0x00007f8d93fde000  0x00007f8d93fdf000  0x0000000000000026
            /lib/x86_64-linux-gnu/ld-2.23.so
      CORE                 0x00000200       NT_FPREGSET (floating point registers)
      LINUX                0x00000340       NT_X86_XSTATE (x86 XSAVE extended state)
    

    objdump can easily dump all memory with:

    objdump -s core
    

    which contains:

    Contents of section load1:
    
     4007d0 01000200 73747269 6e672069 6e207465  ....string in te
     4007e0 78742073 65676d65 6e740074 65787420  xt segment.text 
    
    Contents of section load15:
    
     7ffec6739220 73747269 6e672069 6e206461 74612073  string in data s
     7ffec6739230 65676d65 6e740000 00a8677b 9c6778cd  egment....g{.gx.
    
    Contents of section load4:
    
     1612010 73747269 6e672069 6e206d6d 61702073  string in mmap s
     1612020 65676d65 6e740000 11040000 00000000  egment..........
    

    which matches exactly with the stdout value in our run.

    Tested in Ubuntu 16.04 amd64, GCC 6.4.0, binutils 2.26.1.

    The PC is part of the prstatus structure, which contains all registers. See the elf_gregset_t field: https://github.com/torvalds/linux/blob/master/include/uapi/linux/elfcore.h

  • gdb is the GNU debugger which can be used to examine the core file. BTW bt (backtrace) is a useful gdb command to examine the program call stack.

    gdb binary-file core-file
    
  • When you compile the program use -g option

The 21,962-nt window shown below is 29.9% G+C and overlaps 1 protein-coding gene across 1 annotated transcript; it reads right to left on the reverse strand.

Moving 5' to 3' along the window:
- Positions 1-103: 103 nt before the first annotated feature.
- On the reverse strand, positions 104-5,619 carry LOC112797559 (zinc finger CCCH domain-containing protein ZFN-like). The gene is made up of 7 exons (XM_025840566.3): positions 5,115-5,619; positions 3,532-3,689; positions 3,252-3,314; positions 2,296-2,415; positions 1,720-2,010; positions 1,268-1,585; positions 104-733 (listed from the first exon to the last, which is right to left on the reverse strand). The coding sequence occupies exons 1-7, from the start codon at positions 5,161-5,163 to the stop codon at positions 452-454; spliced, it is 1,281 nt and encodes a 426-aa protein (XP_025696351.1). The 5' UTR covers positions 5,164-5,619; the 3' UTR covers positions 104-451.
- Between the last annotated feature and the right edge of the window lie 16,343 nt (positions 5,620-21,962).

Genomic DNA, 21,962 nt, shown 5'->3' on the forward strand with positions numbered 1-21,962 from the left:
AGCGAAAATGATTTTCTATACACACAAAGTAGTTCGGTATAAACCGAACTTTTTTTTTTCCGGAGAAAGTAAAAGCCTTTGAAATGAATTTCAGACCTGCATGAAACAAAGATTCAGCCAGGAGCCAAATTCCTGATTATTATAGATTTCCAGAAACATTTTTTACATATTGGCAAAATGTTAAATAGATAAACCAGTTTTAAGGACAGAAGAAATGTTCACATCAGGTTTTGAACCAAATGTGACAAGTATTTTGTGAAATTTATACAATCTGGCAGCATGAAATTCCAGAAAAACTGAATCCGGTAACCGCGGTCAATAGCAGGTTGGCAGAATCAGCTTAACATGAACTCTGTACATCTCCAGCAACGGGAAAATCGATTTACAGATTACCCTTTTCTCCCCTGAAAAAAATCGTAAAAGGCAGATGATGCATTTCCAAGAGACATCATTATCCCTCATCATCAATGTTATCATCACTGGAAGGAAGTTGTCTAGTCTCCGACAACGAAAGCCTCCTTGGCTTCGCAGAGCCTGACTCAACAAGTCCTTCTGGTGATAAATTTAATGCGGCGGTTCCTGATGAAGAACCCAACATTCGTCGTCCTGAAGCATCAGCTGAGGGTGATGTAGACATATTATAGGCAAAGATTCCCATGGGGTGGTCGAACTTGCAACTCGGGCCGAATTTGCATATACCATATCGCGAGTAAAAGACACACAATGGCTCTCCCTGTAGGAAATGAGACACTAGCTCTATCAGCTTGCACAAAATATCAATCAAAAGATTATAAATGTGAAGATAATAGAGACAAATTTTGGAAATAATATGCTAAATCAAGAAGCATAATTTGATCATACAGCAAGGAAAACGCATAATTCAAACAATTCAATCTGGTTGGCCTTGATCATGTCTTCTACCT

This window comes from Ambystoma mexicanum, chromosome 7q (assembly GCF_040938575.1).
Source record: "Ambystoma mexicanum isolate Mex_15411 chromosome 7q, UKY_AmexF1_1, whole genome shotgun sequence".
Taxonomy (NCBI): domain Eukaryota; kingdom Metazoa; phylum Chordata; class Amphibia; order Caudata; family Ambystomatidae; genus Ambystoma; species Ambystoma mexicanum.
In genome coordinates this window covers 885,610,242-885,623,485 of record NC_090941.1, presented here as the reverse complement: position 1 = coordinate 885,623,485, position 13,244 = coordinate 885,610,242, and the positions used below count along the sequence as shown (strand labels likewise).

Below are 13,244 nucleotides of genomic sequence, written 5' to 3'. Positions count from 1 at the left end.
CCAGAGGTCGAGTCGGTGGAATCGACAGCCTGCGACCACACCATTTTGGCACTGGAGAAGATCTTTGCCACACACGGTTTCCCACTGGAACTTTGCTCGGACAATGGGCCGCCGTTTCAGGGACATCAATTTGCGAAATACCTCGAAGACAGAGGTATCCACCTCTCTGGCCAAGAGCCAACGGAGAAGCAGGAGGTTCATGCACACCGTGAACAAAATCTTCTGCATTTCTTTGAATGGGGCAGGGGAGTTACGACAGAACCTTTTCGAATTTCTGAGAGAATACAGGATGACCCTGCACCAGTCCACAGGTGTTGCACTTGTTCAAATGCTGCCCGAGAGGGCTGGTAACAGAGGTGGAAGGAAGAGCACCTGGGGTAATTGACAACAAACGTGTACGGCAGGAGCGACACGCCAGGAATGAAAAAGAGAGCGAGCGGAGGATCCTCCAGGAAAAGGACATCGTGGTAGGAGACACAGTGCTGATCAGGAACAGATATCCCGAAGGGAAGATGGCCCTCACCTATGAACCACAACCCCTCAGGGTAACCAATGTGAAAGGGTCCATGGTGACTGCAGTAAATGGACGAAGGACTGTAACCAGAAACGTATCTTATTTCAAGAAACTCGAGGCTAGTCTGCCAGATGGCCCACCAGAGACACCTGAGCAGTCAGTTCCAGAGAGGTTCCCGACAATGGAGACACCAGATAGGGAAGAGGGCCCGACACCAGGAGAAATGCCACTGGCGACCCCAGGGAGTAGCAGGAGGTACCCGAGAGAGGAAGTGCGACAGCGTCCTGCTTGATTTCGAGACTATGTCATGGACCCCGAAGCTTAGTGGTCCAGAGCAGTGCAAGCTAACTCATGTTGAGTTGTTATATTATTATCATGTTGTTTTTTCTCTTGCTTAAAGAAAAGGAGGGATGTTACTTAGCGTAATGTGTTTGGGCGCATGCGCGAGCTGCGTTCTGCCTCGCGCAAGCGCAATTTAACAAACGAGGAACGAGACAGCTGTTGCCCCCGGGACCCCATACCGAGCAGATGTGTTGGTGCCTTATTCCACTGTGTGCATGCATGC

gcc -g program.c

    If core file is created then you can debug using gdb whithout using -g option debug flags wont be enabled.

  • If prefer to use command line tool, then you can use gdb :

    gdb <program> <core file>
    

    or

    gdb <program> -c <core file>
    

    If you like gui, then install ddd, and from there open the program to debug and the core file.

  • #-------------------------------------------------------------------------
    #!/usr/bin/ksh
    # -------------------------------------------------------------------------
    
    _OUTFILE=XXXX-XXXX-Audit-`date +"%Y%m%d%H%M"`.log
    >$_OUTFILE
    MAILLIST=""
    COREPATH=$PKMS/logs/cores
    MARKER=$COREPATH/marker
    
    function Parse
    {
       while getopts :p:u:s:l: name
          do
        case $name in
            p) PKMS="$OPTARG" ;;       # $PKMS
            u) DBUSER="$OPTARG" ;;     # $DBUSER 
            s) DBPSWD="$OPTARG" ;;     # $DBPSWD
            l) DBLOCN="$OPTARG" ;;     # $DBLOC